Last Wednesday, a group of landholders gathered in a patch of Spotted Gum and Narrow Leaf Ironbark forest to hear about what opportunities exist for forestry on private land – and how to go about cashing in on those opportunities!
The field day out at Monogorilby, hosted by Burnett Catchment Care Association BCCA together with Private Forestry Southern Queensland PFSQ was all about where private forests fit in with the closure of our local State Forests and some local mills. Sean Ryan from PFSQ describes this as a crucial time for landholders to embrace their remnant vegetation and forest blocks to take the first steps in managing their forests, and investing in the future. The demand for timber will soon exceed the supply so by undertaking appropriate forest management practices, private landholders can soon be the major suppliers of timber to our state and our nation.
More than 60% of the timber harvested in the Burnett comes from private land – but where will the remaining 40% come from once the State Forests close? Private land. There is a million dollar opportunity for landholders in the Burnett and Mary Catchments to invest in their timber. The two catchments host the largest amount of remnant forests in Queensland, and will be looked to heavily to supply the rest with its timber.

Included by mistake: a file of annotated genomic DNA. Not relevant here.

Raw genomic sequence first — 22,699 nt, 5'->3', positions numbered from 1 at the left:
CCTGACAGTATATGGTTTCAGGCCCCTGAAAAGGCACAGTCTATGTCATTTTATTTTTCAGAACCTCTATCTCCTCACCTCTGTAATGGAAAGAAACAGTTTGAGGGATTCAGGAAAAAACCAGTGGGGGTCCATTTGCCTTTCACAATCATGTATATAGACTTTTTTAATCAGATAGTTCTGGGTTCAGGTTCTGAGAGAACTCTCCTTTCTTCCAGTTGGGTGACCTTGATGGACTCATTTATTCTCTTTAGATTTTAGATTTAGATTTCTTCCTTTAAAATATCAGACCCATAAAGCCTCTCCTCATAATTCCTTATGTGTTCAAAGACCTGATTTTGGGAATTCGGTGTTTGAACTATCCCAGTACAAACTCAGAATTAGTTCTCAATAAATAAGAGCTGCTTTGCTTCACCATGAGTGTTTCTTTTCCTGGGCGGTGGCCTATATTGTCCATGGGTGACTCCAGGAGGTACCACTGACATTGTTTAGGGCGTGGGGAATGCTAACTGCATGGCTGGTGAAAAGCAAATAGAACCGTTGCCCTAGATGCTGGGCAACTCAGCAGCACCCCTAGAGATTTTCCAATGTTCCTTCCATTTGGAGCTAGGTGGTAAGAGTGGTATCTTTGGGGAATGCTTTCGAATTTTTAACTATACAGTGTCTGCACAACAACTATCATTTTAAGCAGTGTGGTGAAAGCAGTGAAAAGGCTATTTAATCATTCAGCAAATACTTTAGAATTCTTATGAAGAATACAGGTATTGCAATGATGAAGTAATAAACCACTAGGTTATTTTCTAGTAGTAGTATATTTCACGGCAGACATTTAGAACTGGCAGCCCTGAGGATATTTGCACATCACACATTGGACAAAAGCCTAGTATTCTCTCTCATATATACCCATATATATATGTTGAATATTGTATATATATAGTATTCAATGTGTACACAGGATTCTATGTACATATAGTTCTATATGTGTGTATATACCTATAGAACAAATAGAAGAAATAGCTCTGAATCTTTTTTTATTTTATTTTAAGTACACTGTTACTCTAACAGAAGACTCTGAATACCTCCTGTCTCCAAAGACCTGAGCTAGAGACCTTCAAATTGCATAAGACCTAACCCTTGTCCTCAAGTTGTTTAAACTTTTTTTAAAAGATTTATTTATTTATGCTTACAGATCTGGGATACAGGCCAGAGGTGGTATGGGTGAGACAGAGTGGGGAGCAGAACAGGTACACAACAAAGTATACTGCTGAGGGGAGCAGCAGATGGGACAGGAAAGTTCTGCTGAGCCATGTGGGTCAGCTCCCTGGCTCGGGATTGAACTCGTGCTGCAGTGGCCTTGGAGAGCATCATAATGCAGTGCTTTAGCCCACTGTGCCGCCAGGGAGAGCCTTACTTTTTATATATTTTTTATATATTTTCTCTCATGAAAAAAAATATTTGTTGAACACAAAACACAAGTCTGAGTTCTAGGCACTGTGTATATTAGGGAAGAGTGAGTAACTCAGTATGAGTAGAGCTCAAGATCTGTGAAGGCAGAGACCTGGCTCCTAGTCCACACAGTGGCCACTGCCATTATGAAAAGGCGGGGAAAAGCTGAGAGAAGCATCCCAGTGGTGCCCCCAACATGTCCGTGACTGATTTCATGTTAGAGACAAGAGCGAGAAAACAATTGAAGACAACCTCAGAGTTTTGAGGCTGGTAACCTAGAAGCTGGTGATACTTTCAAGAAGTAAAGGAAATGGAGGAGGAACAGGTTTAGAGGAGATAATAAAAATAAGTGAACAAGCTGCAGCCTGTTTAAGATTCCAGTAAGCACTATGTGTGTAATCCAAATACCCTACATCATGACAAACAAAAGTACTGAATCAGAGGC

If you’re interested in learning from native forest experts on how to manage your remnant vegetation with cattle production, the Vegetation Management Act and Forest Code of Practice as well as learning about marketing and treatment regimes, PFSQ are hosting a 5-day workshop running over 6 weeks to cover this and more. Workshop will start at Slacks Hardwood Sawmill, Reids Creek, Gayndah on Wednesday 12 November, from 9am to 3pm. To register for this, or for more information contact the BCCA office 4165 3551 or PFSQ office 5483 6535.